Cover Photo: photo courtesy of the author
photo courtesy of the author

TinyLetter of the Month: Maud Newton, “Notes from the Child of a White Supremacist”

“My father is the first thing I think about when I consider the importance of not being silent.”

“Notes from the Child of a White Supremacist”

When I was a kid, he spent weekends lecturing me about Civil War battles, drawing diagrams and pointing to maps, asserting that the South nearly won the Civil War and should have. He was vehemently opposed to integration; he thought we should restore poll taxes. He wasn’t the kind of person who went around shouting racist epithets. He was worse than that: highly educated, highly intelligent, and as far as I could tell utterly devoid of compassion. Luckily I grew up in Miami, which wasn’t at all on his wavelength.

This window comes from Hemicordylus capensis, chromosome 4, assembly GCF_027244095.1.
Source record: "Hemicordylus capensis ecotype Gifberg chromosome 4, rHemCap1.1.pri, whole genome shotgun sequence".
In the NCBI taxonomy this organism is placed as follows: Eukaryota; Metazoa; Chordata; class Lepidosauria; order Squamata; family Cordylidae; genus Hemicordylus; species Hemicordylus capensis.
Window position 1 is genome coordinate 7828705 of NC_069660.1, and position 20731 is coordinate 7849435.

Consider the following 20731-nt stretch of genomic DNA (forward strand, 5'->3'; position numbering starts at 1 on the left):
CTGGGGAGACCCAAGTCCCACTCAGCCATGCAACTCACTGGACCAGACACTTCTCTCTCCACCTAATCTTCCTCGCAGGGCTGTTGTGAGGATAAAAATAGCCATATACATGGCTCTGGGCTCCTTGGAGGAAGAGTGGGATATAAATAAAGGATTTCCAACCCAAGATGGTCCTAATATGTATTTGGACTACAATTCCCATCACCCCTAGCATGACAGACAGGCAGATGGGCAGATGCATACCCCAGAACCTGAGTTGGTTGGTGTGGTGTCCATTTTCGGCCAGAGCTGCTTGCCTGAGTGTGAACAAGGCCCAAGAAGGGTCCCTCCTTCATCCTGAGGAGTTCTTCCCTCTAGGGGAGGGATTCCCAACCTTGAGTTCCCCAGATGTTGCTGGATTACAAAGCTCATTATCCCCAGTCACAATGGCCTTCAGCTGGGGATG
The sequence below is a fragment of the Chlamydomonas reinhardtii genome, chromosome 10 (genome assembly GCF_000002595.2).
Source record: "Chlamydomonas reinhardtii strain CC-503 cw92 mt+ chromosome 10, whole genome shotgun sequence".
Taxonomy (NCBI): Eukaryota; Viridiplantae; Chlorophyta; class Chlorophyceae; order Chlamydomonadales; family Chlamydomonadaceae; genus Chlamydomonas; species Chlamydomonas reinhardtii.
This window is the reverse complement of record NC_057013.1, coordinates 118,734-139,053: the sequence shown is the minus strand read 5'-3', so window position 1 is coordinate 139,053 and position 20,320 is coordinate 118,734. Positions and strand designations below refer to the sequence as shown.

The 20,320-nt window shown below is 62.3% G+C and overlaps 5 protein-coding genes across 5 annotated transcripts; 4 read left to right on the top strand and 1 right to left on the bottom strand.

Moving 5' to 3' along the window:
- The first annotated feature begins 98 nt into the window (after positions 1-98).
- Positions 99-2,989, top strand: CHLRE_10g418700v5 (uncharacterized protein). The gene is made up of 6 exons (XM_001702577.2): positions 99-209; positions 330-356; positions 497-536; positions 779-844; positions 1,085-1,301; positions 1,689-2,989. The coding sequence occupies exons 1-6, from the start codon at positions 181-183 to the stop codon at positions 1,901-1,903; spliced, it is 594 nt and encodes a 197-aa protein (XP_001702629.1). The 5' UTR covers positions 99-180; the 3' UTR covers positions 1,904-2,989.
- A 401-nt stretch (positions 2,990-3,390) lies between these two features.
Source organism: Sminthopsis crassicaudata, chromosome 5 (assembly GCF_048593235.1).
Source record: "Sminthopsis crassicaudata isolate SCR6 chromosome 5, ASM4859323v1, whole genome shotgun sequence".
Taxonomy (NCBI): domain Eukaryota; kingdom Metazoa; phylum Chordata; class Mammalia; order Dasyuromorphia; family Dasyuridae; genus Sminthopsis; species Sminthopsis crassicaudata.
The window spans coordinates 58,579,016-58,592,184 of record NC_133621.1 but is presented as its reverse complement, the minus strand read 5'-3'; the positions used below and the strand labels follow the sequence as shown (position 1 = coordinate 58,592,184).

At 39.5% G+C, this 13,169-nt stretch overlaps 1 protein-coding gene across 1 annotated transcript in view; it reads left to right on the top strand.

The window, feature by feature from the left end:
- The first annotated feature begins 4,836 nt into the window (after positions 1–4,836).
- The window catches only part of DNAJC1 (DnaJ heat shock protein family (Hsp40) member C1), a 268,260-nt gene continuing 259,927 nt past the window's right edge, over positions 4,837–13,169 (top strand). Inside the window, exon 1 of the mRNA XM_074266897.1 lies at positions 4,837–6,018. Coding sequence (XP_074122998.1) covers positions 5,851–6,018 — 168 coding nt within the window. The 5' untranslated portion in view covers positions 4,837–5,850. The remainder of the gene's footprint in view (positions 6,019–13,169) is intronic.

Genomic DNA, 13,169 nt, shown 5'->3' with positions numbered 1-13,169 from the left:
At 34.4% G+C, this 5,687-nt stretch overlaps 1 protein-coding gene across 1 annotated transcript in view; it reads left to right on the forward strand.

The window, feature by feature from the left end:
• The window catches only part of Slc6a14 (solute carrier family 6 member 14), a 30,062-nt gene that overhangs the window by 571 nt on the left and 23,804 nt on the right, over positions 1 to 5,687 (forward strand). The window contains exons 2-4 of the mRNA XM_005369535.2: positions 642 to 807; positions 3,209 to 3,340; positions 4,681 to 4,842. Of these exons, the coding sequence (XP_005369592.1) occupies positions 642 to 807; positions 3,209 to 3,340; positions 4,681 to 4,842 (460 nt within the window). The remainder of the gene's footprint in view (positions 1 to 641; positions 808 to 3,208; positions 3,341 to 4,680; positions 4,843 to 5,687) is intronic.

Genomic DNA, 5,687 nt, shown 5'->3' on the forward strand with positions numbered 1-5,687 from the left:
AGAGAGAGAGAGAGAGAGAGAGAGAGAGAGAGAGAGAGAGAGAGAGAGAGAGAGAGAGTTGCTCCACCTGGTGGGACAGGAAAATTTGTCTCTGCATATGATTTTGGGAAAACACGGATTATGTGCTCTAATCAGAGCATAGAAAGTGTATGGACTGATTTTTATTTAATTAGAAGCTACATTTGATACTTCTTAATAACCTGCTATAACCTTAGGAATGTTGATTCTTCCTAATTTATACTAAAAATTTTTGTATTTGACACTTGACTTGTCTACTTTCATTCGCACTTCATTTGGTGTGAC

Sesame Street



But until recently there’s also been a pretty deep and wide-ranging denial in our culture that people like Jeff Sessions and Richard Spencer exist. I remember a teacher I liked a lot, a teacher who was born somewhere else and then immigrated here, joking after reading one story of mine that Americans always want to exaggerate racism. I didn’t offer any rebuttal, because I knew the failure in that particular story was mine, but I also thought that this teacher must not have spent much time outside of certain circles in New York City.

Maud Newton is writing a book about ancestors and the stories we tell ourselves about them, for Random House. Her essays and fiction have appeared in Harper's, the New York Times Magazine, Narrative, the Awl, Bookforum, and many other publications.